Vatican Astronomer speaks out on faith and science after eclipse

Fathers Corbally and Gabor of the Vatican Observatory watch as the sun peaks out from behind the clouds on the day of the Great American Eclipse, Aug. 21. Photo by Ellen Petersen.

By Ellen Petersen, The Circuit.

For the eclipse on Aug. 21, Benedictine College hosted special guest Father Paul Gabor, S.J., as well as Father Christopher J. Corbally, S.J., astronomers of the Vatican Observatory in Arizona.

During his time here, Fr. Gabor gave a special presentation, “The Babylonians and the Leap Second: Precision Measurements of Earth’s Rotation Rate,” in which he discussed the history of solar and lunar eclipses as well as tying in the risks he feels the world and Church are now at risk for.

“I’ve been involved in this leap second debate since 2011 and I thought it was a way of how to bring in the issues of science and its impact on society,” Gabor said.

“Things are becoming more and more inaccessible to the general public and we somehow assume the general public will be fine leaving things to the experts,” Gabor said.  “We’ve seen in society the consequences of this alienation.”

Gabor mentioned that his chief concern of the widening dichotomy between scientists and the public is something to be apprehensive about and aware of, but should not cause fear or despair.

“I think that first and foremost what has to be said is that science is not the same thing as it is presented,” he said. “Quite often in the media you have somebody that is a professional atheist that has had some background in science but has moved on to making a living out of debating publicly.

“This type of thing is not to be taken seriously at all. It shouldn’t alarm people at all. They just found a nice niche in the market and it is quite popular to put the Word of God on the cover of books to increase sales.”

Gabor has no doubt, however, that science will remain important and beloved.

“Science is such a thing that people love to be involved with,” he said. “Depending on the field, overall, science is really a part of our vocation as human beings.”

Here Gabor referenced a certain saying from the Spiritual Exercises of St. Ignatius of Loyola known as the Principle and Foundation: “God created man to praise, reverence and serve God, and by this means to save his soul.”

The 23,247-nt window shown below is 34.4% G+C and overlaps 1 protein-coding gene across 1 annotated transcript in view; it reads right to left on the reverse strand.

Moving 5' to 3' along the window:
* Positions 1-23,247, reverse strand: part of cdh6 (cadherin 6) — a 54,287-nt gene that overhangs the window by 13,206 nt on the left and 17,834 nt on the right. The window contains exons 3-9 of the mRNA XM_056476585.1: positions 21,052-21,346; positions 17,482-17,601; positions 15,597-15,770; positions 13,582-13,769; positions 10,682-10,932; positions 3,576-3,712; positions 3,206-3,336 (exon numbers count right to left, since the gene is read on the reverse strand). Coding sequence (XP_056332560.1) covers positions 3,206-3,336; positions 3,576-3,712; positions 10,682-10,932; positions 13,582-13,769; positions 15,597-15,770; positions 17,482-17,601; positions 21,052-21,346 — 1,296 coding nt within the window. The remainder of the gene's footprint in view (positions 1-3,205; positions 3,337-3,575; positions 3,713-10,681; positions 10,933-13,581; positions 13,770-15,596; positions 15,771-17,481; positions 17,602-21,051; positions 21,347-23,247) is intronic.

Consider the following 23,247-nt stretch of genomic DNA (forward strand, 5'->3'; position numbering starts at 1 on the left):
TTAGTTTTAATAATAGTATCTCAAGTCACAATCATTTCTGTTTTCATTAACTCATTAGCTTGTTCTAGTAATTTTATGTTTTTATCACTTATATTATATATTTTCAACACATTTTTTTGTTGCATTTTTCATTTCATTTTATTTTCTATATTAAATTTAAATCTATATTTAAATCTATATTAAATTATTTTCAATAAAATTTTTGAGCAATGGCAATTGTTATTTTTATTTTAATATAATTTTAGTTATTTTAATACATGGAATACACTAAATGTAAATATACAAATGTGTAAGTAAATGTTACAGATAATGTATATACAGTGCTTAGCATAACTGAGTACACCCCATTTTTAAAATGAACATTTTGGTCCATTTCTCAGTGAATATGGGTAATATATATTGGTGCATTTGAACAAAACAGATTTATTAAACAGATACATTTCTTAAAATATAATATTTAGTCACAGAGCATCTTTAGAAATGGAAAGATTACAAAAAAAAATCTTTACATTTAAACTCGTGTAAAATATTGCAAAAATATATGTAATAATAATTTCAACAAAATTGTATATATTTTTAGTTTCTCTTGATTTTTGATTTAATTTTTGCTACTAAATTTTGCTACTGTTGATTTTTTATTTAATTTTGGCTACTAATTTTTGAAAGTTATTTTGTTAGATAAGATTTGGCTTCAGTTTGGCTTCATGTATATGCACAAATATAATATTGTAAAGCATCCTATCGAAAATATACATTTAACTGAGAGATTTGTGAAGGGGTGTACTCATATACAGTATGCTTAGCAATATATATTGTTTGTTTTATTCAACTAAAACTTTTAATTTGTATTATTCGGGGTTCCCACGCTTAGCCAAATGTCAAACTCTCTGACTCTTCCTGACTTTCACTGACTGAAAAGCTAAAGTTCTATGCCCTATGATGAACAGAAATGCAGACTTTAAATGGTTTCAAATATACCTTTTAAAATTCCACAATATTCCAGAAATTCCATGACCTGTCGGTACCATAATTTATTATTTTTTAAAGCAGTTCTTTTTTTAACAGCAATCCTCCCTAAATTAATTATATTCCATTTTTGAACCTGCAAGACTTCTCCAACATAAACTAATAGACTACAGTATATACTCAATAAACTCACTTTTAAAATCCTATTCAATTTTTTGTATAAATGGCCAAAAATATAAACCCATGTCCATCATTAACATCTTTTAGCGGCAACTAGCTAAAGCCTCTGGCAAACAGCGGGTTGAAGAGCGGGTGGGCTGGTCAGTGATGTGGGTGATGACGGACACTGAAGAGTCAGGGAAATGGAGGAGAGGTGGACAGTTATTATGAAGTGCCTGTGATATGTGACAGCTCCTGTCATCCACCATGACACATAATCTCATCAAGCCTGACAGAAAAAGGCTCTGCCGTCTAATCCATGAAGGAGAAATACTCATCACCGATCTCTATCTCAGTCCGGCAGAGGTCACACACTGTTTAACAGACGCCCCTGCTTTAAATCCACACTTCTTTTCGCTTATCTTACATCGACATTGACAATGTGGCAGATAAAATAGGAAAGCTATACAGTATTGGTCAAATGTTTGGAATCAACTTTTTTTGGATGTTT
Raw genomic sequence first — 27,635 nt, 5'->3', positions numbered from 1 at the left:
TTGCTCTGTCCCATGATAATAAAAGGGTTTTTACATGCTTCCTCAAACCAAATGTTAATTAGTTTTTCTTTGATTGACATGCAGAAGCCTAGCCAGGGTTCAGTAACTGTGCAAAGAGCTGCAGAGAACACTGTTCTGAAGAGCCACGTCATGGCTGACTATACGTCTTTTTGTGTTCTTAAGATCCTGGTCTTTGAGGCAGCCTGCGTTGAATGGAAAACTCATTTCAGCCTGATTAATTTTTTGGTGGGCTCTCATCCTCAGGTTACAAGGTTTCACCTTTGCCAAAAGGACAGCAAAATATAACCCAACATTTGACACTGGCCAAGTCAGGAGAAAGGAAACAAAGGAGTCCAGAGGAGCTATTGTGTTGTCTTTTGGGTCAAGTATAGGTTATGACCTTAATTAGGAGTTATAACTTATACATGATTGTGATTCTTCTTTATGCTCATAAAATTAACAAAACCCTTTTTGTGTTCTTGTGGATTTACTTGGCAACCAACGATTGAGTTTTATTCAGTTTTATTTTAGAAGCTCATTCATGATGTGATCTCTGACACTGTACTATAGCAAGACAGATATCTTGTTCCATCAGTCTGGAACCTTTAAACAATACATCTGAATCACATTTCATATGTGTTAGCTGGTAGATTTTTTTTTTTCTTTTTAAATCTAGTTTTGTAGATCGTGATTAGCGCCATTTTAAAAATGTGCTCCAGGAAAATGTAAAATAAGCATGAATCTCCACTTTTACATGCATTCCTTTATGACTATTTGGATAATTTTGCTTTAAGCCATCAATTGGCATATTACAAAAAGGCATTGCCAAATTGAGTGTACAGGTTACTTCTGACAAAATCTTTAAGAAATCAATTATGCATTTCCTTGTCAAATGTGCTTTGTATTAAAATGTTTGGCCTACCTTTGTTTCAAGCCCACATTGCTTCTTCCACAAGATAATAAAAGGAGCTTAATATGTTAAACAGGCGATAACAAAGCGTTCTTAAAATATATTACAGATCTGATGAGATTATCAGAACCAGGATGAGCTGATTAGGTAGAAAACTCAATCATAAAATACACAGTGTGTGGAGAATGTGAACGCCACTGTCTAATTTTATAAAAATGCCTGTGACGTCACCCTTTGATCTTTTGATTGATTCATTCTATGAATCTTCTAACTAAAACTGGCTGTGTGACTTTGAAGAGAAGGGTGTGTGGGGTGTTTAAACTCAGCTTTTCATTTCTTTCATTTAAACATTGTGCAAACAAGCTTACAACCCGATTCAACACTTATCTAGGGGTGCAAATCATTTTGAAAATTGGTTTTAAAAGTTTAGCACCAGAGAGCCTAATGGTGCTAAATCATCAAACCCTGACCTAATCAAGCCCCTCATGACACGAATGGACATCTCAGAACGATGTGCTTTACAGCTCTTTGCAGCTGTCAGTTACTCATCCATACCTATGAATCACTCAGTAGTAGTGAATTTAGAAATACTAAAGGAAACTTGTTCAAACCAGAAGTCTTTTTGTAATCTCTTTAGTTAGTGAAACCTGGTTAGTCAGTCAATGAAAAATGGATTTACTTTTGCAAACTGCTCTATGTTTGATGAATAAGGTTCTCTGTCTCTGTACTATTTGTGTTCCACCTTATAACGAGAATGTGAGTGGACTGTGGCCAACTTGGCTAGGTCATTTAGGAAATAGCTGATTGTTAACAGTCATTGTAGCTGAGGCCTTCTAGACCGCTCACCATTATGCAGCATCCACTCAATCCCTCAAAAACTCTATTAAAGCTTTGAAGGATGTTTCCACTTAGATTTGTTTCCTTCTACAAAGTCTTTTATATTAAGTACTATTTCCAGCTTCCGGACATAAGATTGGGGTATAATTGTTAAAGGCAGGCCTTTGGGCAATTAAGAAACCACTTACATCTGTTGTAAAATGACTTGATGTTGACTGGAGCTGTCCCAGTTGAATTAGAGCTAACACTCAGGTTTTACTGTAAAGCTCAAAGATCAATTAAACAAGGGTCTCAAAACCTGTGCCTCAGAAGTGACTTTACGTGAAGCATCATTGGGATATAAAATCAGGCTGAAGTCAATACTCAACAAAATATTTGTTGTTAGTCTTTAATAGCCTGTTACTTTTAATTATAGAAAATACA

“This idea that we are called to praise God’s greatness — this is something that I think naturally ties in with science,” Gabor said. “Our ability to understand the world is quite miraculous in a way. It is no small matter that we, limited beings that we are, have the capacity to go ever deeper into the mystery of God’s creation.”

Gabor is not alone, as he mentioned several other scientists with similar feelings including physicist Richard Feynman, best known for his work in quantum mechanics and particle physics.

“He was one of the people who really was extremely clear about feeling this sense of privilege to understand the world through discovering these laws of nature,” he said.

Similarly, he mentioned Galileo, who believed God has given His people two distinct books: the book of Sacred Scripture and the book of Nature. It is for this reason that Gabor believes “God has given us a very clear indication that He wants to be known.”

“The idea of the two books, of Sacred Scripture and of Nature, implies that they were written by the same author and therefore there can be no contradiction,” he said. “I just think that we should, as Christians, embrace what science tells us about this world rather than try and somehow be leery of science or be hostile towards it.

“I think many people feel left out.  Second Vatican Council calls us very clearly to engage with the world rather than be in our little Catholic ghetto. This idea I think needs to be emphasized. Science is something to be embraced and cherished and happy about.”